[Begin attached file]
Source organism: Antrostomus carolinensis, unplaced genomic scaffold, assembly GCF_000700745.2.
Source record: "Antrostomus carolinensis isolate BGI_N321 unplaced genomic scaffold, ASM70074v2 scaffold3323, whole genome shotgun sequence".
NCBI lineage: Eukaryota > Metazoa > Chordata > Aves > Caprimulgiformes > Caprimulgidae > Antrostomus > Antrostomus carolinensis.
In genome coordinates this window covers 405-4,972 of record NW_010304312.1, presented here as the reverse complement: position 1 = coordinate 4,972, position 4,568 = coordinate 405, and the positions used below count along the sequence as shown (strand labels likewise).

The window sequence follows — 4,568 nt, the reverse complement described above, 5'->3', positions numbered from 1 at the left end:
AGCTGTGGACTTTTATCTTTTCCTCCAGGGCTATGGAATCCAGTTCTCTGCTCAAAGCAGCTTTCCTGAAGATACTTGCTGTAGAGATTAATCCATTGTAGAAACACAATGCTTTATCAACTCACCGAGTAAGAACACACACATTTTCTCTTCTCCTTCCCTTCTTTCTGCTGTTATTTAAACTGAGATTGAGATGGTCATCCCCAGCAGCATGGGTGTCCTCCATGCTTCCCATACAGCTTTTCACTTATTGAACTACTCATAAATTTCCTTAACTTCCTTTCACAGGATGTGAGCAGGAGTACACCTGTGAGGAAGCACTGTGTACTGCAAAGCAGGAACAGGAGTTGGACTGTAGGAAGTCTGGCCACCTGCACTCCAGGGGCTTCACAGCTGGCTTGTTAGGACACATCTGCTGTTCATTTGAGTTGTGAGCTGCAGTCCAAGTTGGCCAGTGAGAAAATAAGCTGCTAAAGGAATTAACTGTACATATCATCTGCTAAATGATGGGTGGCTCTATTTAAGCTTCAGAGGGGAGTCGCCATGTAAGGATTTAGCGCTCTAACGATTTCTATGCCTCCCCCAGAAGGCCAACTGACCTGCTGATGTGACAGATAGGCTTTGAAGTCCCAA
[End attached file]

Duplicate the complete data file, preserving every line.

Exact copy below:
Source organism: Antrostomus carolinensis, unplaced genomic scaffold, assembly GCF_000700745.2.
Source record: "Antrostomus carolinensis isolate BGI_N321 unplaced genomic scaffold, ASM70074v2 scaffold3323, whole genome shotgun sequence".
NCBI lineage: Eukaryota > Metazoa > Chordata > Aves > Caprimulgiformes > Caprimulgidae > Antrostomus > Antrostomus carolinensis.
In genome coordinates this window covers 405-4,972 of record NW_010304312.1, presented here as the reverse complement: position 1 = coordinate 4,972, position 4,568 = coordinate 405, and the positions used below count along the sequence as shown (strand labels likewise).

The window sequence follows — 4,568 nt, the reverse complement described above, 5'->3', positions numbered from 1 at the left end:
AGCTGTGGACTTTTATCTTTTCCTCCAGGGCTATGGAATCCAGTTCTCTGCTCAAAGCAGCTTTCCTGAAGATACTTGCTGTAGAGATTAATCCATTGTAGAAACACAATGCTTTATCAACTCACCGAGTAAGAACACACACATTTTCTCTTCTCCTTCCCTTCTTTCTGCTGTTATTTAAACTGAGATTGAGATGGTCATCCCCAGCAGCATGGGTGTCCTCCATGCTTCCCATACAGCTTTTCACTTATTGAACTACTCATAAATTTCCTTAACTTCCTTTCACAGGATGTGAGCAGGAGTACACCTGTGAGGAAGCACTGTGTACTGCAAAGCAGGAACAGGAGTTGGACTGTAGGAAGTCTGGCCACCTGCACTCCAGGGGCTTCACAGCTGGCTTGTTAGGACACATCTGCTGTTCATTTGAGTTGTGAGCTGCAGTCCAAGTTGGCCAGTGAGAAAATAAGCTGCTAAAGGAATTAACTGTACATATCATCTGCTAAATGATGGGTGGCTCTATTTAAGCTTCAGAGGGGAGTCGCCATGTAAGGATTTAGCGCTCTAACGATTTCTATGCCTCCCCCAGAAGGCCAACTGACCTGCTGATGTGACAGATAGGCTTTGAAGTCCCAA